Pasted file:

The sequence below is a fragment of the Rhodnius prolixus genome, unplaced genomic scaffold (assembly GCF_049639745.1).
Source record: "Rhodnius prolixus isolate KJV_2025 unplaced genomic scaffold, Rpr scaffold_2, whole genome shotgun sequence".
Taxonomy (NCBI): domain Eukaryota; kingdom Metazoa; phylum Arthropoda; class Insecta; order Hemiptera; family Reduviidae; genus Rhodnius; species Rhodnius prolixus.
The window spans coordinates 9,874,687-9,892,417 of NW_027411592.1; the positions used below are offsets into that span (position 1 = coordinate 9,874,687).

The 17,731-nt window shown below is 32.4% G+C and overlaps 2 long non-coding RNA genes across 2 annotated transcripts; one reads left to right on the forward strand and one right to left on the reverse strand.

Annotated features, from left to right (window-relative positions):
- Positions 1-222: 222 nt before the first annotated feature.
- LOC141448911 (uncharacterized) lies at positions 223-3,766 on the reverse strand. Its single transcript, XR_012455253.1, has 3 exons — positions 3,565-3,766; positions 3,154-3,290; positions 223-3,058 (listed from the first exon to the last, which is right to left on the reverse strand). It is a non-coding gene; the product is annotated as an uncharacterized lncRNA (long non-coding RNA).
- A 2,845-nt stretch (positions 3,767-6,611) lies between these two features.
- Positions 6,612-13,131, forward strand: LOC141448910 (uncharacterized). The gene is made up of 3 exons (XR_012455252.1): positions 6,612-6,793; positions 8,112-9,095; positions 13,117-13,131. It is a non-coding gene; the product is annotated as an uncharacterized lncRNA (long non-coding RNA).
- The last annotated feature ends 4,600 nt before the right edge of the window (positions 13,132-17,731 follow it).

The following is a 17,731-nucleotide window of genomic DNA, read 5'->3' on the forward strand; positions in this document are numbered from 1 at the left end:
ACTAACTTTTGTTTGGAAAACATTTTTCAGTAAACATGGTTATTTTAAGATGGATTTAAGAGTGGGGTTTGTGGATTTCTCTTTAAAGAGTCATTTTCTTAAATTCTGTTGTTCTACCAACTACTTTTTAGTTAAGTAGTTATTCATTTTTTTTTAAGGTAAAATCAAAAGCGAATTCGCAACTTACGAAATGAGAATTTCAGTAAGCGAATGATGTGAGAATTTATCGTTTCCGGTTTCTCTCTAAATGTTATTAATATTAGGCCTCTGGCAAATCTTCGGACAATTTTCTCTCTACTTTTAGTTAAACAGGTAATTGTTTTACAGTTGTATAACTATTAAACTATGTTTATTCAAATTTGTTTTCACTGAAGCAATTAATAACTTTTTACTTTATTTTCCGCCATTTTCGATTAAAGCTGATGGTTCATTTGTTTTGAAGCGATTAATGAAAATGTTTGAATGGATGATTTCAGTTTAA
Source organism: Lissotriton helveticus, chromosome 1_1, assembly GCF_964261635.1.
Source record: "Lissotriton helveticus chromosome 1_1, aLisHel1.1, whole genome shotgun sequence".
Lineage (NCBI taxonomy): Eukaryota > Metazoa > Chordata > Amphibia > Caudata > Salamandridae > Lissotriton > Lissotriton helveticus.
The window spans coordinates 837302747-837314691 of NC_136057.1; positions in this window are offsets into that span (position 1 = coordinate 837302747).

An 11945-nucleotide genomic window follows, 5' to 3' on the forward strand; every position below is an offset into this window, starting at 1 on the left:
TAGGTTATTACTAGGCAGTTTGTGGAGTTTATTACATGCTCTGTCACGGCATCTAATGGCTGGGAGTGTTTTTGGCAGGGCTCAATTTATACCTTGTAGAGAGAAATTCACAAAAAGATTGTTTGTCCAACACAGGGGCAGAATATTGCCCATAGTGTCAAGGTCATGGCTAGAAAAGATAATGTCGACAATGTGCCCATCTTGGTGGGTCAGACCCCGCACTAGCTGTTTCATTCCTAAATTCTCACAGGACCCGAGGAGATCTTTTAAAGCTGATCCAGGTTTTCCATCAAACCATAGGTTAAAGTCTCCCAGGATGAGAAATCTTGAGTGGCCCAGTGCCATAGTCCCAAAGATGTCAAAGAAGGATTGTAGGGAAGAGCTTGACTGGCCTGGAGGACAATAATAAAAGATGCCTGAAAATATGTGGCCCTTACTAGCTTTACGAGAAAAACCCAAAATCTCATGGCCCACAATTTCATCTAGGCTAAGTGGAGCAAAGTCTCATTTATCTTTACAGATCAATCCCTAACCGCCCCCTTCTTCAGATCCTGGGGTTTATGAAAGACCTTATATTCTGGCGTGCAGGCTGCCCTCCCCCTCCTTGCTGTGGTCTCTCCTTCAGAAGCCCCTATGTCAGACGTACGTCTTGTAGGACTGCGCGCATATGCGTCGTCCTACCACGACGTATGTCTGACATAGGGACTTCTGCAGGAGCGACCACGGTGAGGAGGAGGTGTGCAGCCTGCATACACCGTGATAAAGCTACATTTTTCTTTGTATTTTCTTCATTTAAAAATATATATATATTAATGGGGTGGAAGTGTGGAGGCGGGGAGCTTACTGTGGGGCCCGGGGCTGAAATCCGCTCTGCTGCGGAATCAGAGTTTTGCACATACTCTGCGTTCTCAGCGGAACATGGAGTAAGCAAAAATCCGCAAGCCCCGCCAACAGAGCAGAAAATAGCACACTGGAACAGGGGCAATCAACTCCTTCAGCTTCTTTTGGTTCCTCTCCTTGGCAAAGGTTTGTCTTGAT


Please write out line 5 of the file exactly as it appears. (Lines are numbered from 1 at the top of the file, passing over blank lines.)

The 17,731-nt window shown below is 32.4% G+C and overlaps 2 long non-coding RNA genes across 2 annotated transcripts; one reads left to right on the forward strand and one right to left on the reverse strand.